Friday, May 1, 2009

A Tale of Two Journalism Models

More on the future of journalism.

Wednesday, April 29, 2009

Journalism schools still popular

Journalism may be under stress, but students are still enrolling. Read about it here.

Monday, April 27, 2009

What we learned!

The TOP SIX things we learned this semester (suitable for framing):

--How to tell a story (vs. dry facts)
--How to orchestrate the process (Writing isn't magic; there is a structure and process to go about doing it)
--Reporting is 50 percent time management and 50 percent luck (with a bit of talent thrown in!)
--There is a revolution going on in journalism and no one has the answers right now
--How to find and engage an audience
--Journalism affects people and has a responsibility to the public

Congratulations on completing a challenging class!

Monday, April 20, 2009

New deadline for final project and other info!

Lots of important information here:

--A reminder that there is a new deadline for our final projects -- Monday, April 27. Everyone should be ready to turn in their projects, and groups should be ready to give about a 15-minute presentation about them, with visuals to show the class. There will be no contest for best project -- just all final presentations on Monday.

--Remember that your contribution needs to meet the criteria I have laid out in two documents -- the suggestions for possible project contributions and the final project rubric. Your contribution needs to have original content -- not just be taken from another web site. Do the best you can in turning it in -- if it's an online visual, describe what it would look like or make a drawing, Indesign, Photoshop, Powerpoint or other type of page, and print out the printed material that would go on it. Spell it out for me so that I know what your concept is. Make it easy for me to give you a grade. Don't forget to grade yourself - and including references to your original content will help, and don't forget to grade your group.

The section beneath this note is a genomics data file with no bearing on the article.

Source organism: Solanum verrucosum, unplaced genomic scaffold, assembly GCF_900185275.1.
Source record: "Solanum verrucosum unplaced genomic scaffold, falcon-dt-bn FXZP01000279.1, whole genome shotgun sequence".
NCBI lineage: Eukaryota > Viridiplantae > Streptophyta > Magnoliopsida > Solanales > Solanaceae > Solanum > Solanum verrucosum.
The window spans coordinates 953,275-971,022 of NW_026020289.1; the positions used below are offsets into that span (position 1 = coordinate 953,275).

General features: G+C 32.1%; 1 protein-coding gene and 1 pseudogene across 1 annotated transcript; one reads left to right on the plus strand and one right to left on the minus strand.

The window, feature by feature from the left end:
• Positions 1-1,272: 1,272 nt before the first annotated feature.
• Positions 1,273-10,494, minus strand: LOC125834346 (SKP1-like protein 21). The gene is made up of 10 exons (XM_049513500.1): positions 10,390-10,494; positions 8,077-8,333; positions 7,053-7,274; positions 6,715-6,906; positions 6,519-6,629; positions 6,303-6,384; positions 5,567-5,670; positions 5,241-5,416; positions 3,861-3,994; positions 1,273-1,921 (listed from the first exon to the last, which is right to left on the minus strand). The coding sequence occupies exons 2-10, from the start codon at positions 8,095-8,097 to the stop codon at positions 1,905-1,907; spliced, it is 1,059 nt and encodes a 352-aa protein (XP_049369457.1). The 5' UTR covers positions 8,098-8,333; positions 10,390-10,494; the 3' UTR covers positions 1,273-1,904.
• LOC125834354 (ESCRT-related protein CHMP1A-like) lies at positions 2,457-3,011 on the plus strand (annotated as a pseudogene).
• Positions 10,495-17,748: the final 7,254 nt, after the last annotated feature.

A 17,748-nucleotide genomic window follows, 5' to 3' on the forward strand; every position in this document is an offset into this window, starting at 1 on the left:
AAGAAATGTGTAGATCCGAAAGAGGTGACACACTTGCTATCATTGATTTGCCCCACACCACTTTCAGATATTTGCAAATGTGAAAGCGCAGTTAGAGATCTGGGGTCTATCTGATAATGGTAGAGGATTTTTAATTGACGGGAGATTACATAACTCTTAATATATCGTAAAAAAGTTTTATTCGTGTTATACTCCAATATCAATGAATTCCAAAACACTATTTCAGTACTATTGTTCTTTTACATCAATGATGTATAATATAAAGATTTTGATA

--On Thursday, we will have the journalism division director in class with us, and perhaps other students and professors, to talk about the state of the business and your suggestions for the journalism curriculum. Please read the handout, which can also be found here. If you have not given an SOB presentation, you may turn in a paragraph on a topic related to the article, for extra credit. One place to get more info is on Journchat. There is also lots of information on this blog, including links. These handouts are available in a folder taped to my office door.

--If you missed class on Monday, we did an in-class, breaking news reporting assignment and turned it in for a grade. You may do the assignment as homework with the loss of a letter grade. The info is in a folder taped to my office door.

I will see everyone on Thursday. Attendance is mandatory. Please be prepared for our discussion on the NYT article and your own research, and be prepared to talk about your hopes/fears for the industry as well as your suggestions for the journalism curriculum.

Thursday, April 16, 2009

A good example of a meeting story in The Washington Post

A good example of a meeting story can be found here. Thank you for pointing this out, Ethan!

Rubric for final project

Final project rubric

Reporting – Dr. Walker – Spring 2009

20 points – Your contribution to the overall project meets the general criteria in the list of possible projects, or is the equivalent in terms of work/effort (Generally, this means your part includes writing, research and/or finished visuals such as a cut video or narrated slideshow.)

20 points – You use proper journalistic writing techniques for headlines, blurbs, news summaries and sidebars/interviews

15 points – You and your group have an overall conception of the package that hangs together well and presents the information in the most effective and creative way

15 points – You include original material in each aspect of your project, including original photos/videos/interviews

10 points – You include a half page description of your contribution and a sentence or two on the group, and you grade yourself and the group